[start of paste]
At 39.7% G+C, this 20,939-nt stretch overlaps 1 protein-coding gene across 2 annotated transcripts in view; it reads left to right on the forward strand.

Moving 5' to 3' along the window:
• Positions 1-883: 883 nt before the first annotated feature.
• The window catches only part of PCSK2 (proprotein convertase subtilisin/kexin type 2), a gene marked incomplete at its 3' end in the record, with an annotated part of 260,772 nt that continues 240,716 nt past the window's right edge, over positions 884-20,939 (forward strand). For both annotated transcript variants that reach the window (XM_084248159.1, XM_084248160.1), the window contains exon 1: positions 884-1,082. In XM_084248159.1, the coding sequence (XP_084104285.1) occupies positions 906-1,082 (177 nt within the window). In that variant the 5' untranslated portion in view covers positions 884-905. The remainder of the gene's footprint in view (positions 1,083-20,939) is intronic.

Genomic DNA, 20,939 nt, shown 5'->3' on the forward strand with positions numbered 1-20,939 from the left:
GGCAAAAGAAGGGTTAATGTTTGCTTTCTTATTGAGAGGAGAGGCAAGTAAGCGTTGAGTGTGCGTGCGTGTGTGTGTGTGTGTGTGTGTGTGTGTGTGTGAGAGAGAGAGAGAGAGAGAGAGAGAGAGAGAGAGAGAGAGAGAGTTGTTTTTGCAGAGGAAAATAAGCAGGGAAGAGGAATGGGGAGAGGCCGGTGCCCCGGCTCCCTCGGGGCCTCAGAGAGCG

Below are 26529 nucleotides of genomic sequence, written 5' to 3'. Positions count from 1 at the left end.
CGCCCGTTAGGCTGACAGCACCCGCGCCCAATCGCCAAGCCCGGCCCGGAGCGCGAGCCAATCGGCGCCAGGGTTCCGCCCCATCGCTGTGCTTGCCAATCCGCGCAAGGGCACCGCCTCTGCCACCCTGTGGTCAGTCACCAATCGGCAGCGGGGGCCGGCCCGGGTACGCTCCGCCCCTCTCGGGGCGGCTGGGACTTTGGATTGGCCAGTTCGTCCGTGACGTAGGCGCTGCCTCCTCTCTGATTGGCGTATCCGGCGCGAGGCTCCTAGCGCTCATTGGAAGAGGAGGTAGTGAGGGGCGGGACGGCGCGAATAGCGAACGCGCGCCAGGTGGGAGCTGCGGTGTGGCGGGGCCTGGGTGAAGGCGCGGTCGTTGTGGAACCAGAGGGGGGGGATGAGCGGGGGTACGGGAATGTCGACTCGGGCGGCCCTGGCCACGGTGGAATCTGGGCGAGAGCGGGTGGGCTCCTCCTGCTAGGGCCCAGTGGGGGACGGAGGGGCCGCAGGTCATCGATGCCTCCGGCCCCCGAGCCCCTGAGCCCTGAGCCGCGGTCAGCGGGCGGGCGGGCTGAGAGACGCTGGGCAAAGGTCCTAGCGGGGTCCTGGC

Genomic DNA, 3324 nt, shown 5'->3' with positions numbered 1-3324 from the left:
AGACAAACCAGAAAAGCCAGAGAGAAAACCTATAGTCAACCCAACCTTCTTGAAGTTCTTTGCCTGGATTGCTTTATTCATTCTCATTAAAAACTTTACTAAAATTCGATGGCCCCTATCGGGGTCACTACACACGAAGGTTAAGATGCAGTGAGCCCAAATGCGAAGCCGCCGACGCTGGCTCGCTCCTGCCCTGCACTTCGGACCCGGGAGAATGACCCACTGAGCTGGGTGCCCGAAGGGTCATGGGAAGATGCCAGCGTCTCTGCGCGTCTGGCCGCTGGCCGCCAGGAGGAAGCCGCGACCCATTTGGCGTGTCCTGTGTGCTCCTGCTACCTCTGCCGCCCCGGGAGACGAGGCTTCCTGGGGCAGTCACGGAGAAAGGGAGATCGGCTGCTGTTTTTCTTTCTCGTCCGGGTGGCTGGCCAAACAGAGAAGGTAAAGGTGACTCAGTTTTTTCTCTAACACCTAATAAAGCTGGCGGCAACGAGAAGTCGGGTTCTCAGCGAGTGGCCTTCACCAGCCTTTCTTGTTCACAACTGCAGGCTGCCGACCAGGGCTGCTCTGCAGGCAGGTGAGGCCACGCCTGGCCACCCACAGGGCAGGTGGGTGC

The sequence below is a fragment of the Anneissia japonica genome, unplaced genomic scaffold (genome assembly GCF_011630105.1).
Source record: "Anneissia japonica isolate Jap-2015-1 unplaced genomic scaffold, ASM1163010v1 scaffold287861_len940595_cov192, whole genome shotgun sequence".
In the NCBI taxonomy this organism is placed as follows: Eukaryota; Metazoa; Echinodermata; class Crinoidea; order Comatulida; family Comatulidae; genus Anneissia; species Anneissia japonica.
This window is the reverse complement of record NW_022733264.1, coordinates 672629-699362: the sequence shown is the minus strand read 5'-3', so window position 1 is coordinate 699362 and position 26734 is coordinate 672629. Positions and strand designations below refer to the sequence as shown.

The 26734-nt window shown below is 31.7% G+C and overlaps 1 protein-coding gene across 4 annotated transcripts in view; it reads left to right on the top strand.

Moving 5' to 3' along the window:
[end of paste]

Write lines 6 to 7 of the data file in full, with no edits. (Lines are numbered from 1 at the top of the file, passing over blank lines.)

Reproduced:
GGCAAAAGAAGGGTTAATGTTTGCTTTCTTATTGAGAGGAGAGGCAAGTAAGCGTTGAGTGTGCGTGCGTGTGTGTGTGTGTGTGTGTGTGTGTGTGTGTGAGAGAGAGAGAGAGAGAGAGAGAGAGAGAGAGAGAGAGAGAGAGTTGTTTTTGCAGAGGAAAATAAGCAGGGAAGAGGAATGGGGAGAGGCCGGTGCCCCGGCTCCCTCGGGGCCTCAGAGAGCG

Below are 26529 nucleotides of genomic sequence, written 5' to 3'. Positions count from 1 at the left end.